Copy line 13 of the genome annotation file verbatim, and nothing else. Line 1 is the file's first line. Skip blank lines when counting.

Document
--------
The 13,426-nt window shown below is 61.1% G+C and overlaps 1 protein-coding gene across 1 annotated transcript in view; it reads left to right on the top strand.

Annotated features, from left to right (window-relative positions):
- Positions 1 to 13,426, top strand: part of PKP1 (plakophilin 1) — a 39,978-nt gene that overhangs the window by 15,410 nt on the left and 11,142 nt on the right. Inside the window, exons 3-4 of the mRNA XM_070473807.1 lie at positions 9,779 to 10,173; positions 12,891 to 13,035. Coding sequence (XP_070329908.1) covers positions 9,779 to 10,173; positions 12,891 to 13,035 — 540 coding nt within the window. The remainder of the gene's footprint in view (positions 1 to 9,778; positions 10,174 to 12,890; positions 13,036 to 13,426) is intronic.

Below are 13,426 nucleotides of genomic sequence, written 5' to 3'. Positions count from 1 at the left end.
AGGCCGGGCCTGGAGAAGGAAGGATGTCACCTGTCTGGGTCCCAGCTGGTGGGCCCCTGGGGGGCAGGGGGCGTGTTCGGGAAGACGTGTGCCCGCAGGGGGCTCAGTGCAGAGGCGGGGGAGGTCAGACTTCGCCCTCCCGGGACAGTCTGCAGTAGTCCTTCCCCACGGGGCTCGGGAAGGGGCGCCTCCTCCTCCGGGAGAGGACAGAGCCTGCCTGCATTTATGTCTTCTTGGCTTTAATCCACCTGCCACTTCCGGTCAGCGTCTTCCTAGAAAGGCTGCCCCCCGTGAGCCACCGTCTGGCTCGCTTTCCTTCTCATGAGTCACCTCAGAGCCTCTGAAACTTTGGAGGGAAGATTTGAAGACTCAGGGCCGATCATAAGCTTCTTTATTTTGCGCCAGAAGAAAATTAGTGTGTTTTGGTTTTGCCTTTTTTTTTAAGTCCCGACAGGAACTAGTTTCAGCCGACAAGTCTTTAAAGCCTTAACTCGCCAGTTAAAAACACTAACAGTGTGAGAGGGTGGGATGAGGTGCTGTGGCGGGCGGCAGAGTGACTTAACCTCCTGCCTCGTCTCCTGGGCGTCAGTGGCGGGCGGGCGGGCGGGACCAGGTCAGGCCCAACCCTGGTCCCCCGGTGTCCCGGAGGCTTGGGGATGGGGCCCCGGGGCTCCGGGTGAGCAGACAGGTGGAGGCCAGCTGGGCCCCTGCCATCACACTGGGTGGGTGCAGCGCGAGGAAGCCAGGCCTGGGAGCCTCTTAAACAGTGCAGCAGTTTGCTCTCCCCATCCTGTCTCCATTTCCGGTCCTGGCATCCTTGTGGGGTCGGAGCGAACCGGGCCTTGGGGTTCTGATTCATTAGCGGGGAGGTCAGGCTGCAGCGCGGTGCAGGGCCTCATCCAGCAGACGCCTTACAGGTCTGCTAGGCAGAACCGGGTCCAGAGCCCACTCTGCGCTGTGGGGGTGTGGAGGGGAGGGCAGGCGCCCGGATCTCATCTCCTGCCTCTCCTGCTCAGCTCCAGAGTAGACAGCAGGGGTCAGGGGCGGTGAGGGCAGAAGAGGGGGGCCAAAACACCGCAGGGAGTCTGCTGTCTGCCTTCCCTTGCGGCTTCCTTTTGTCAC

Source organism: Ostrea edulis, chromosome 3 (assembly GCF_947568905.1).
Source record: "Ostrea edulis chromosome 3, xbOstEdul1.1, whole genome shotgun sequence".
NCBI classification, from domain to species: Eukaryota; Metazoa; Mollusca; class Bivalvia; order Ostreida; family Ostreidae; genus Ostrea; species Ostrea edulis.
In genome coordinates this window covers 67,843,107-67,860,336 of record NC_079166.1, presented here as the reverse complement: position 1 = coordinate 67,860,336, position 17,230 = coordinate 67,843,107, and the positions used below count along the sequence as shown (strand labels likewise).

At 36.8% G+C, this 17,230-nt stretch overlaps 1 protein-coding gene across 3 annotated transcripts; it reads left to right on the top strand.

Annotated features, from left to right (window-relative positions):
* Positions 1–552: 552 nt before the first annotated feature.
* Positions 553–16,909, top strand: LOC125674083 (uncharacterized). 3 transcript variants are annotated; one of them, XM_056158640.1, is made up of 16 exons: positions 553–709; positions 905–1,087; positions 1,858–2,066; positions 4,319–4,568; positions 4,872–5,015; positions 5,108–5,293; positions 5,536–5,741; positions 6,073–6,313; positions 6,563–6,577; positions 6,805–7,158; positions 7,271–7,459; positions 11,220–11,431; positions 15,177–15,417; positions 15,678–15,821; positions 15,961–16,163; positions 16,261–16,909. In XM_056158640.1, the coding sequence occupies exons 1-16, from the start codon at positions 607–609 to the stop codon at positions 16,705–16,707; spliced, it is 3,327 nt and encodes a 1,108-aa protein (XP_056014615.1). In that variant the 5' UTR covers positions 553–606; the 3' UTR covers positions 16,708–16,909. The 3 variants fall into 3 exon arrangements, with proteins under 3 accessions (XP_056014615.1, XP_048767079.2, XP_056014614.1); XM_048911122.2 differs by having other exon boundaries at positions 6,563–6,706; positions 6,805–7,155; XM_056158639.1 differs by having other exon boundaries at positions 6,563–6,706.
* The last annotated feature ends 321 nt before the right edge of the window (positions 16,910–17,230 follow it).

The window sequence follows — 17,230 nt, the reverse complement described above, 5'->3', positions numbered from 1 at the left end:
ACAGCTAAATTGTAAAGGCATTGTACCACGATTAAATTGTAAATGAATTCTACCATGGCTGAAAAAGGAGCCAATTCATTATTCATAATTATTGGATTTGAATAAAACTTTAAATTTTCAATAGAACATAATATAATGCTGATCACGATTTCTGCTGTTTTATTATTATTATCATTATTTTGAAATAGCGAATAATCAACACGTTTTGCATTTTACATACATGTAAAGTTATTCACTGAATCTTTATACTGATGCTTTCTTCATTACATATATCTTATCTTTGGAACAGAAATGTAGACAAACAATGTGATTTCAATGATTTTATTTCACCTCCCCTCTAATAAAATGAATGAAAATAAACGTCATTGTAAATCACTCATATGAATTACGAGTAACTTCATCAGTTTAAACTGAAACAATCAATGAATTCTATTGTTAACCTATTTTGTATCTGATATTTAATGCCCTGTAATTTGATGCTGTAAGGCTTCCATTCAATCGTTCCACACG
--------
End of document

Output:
* Positions 553–16,909, top strand: LOC125674083 (uncharacterized). 3 transcript variants are annotated; one of them, XM_056158640.1, is made up of 16 exons: positions 553–709; positions 905–1,087; positions 1,858–2,066; positions 4,319–4,568; positions 4,872–5,015; positions 5,108–5,293; positions 5,536–5,741; positions 6,073–6,313; positions 6,563–6,577; positions 6,805–7,158; positions 7,271–7,459; positions 11,220–11,431; positions 15,177–15,417; positions 15,678–15,821; positions 15,961–16,163; positions 16,261–16,909. In XM_056158640.1, the coding sequence occupies exons 1-16, from the start codon at positions 607–609 to the stop codon at positions 16,705–16,707; spliced, it is 3,327 nt and encodes a 1,108-aa protein (XP_056014615.1). In that variant the 5' UTR covers positions 553–606; the 3' UTR covers positions 16,708–16,909. The 3 variants fall into 3 exon arrangements, with proteins under 3 accessions (XP_056014615.1, XP_048767079.2, XP_056014614.1); XM_048911122.2 differs by having other exon boundaries at positions 6,563–6,706; positions 6,805–7,155; XM_056158639.1 differs by having other exon boundaries at positions 6,563–6,706.